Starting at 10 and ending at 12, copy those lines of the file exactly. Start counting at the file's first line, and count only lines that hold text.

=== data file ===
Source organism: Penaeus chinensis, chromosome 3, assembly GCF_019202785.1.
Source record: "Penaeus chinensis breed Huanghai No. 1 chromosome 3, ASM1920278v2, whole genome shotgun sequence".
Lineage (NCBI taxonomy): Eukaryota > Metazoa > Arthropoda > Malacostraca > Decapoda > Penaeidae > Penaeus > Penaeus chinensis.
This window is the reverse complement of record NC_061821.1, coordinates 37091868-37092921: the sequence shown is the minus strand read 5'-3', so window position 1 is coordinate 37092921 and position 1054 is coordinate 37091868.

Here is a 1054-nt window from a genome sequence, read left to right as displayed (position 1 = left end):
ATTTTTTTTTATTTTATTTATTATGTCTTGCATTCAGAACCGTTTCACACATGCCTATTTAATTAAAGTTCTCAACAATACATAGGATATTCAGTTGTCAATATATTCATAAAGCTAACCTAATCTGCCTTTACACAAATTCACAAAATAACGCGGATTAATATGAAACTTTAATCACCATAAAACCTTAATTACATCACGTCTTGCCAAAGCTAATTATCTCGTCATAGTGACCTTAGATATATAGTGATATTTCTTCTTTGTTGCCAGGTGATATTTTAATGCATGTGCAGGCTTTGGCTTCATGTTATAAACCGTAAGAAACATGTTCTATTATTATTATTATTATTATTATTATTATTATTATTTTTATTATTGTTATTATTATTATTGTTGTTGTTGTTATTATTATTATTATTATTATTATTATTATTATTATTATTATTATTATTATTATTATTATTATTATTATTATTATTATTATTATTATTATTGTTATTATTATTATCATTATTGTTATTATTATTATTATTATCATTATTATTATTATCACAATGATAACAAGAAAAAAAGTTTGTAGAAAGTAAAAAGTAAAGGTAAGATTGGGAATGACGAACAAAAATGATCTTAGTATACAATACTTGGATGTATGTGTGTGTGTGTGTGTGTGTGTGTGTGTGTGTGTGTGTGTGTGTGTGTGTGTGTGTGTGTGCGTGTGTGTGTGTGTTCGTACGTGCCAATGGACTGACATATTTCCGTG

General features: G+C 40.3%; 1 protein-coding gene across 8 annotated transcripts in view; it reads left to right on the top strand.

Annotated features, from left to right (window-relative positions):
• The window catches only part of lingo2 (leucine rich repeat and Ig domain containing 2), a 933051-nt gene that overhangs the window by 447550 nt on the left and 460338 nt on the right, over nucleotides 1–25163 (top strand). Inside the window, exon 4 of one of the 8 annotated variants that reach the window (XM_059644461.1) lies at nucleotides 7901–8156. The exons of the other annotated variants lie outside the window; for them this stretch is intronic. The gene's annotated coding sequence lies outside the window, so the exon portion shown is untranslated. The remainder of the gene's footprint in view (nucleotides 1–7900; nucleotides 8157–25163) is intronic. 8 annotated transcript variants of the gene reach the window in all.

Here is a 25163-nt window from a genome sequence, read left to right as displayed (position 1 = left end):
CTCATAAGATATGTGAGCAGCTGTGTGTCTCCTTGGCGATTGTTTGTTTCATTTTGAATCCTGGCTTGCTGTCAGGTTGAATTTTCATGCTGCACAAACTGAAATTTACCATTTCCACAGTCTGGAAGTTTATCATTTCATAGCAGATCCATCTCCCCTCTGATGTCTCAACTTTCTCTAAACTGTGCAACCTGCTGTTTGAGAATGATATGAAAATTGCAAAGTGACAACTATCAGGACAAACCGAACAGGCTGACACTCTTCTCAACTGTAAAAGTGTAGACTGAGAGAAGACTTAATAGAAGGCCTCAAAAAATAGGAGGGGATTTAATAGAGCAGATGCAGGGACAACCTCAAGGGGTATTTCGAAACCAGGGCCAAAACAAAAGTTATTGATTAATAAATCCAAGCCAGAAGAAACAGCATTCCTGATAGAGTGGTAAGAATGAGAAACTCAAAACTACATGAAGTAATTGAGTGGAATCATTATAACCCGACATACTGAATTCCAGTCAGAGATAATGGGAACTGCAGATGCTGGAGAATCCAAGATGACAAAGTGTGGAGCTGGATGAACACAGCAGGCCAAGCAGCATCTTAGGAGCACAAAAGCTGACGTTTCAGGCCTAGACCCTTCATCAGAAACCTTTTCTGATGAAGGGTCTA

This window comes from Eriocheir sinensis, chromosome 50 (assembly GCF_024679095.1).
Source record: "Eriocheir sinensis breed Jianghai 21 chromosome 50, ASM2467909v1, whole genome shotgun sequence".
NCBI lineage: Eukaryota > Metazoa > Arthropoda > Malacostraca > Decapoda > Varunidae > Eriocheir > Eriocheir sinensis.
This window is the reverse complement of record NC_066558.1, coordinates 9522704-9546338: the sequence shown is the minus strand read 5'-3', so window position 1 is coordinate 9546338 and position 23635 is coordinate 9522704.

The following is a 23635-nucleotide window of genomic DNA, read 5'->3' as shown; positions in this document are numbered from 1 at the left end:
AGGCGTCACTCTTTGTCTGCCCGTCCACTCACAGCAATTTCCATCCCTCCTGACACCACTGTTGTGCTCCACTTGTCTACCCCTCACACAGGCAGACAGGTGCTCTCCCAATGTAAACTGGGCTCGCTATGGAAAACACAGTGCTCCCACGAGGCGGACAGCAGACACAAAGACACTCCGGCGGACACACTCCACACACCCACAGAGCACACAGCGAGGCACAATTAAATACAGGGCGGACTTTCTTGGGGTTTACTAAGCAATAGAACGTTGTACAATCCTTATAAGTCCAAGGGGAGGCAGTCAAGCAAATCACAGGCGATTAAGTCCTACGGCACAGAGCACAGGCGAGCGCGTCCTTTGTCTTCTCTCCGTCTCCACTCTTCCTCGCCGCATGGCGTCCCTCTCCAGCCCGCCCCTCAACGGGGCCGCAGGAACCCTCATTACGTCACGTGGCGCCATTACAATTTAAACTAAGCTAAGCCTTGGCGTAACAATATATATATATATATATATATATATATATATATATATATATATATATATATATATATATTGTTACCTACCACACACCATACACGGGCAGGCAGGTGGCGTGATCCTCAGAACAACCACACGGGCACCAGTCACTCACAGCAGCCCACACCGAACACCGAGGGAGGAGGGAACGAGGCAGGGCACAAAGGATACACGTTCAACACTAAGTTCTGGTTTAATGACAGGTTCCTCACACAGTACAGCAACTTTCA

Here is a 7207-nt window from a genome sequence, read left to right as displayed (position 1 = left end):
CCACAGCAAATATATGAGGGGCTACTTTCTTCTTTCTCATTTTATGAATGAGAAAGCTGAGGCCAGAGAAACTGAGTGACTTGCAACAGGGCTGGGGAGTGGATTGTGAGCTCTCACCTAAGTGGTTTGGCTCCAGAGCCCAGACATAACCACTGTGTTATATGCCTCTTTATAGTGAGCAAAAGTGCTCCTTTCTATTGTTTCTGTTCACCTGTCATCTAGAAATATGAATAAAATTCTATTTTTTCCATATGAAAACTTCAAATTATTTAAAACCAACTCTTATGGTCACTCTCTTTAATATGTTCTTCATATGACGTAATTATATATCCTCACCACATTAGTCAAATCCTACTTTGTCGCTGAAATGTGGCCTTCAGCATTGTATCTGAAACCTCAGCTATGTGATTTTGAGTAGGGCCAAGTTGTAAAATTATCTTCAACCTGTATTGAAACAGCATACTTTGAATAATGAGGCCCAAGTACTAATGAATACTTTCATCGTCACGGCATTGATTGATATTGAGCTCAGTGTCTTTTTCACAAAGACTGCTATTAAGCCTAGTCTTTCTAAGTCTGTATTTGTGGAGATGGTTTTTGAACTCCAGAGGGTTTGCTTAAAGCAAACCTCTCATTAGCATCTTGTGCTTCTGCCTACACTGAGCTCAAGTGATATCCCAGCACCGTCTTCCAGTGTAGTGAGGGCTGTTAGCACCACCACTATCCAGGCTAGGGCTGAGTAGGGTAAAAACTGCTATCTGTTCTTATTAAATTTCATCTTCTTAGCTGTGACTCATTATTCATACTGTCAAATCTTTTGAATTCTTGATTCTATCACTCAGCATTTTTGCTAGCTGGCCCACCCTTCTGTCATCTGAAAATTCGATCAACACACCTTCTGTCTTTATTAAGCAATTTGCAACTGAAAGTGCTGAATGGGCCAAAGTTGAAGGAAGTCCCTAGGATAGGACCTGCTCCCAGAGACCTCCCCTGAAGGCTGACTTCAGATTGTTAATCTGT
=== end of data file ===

Here is a 25163-nt window from a genome sequence, read left to right as displayed (position 1 = left end):
CTCATAAGATATGTGAGCAGCTGTGTGTCTCCTTGGCGATTGTTTGTTTCATTTTGAATCCTGGCTTGCTGTCAGGTTGAATTTTCATGCTGCACAAACTGAAATTTACCATTTCCACAGTCTGGAAGTTTATCATTTCATAGCAGATCCATCTCCCCTCTGATGTCTCAACTTTCTCTAAACTGTGCAACCTGCTGTTTGAGAATGATATGAAAATTGCAAAGTGACAACTATCAGGACAAACCGAACAGGCTGACACTCTTCTCAACTGTAAAAGTGTAGACTGAGAGAAGACTTAATAGAAGGCCTCAAAAAATAGGAGGGGATTTAATAGAGCAGATGCAGGGACAACCTCAAGGGGTATTTCGAAACCAGGGCCAAAACAAAAGTTATTGATTAATAAATCCAAGCCAGAAGAAACAGCATTCCTGATAGAGTGGTAAGAATGAGAAACTCAAAACTACATGAAGTAATTGAGTGGAATCATTATAACCCGACATACTGAATTCCAGTCAGAGATAATGGGAACTGCAGATGCTGGAGAATCCAAGATGACAAAGTGTGGAGCTGGATGAACACAGCAGGCCAAGCAGCATCTTAGGAGCACAAAAGCTGACGTTTCAGGCCTAGACCCTTCATCAGAAACCTTTTCTGATGAAGGGTCTA

This window comes from Eriocheir sinensis, chromosome 50 (assembly GCF_024679095.1).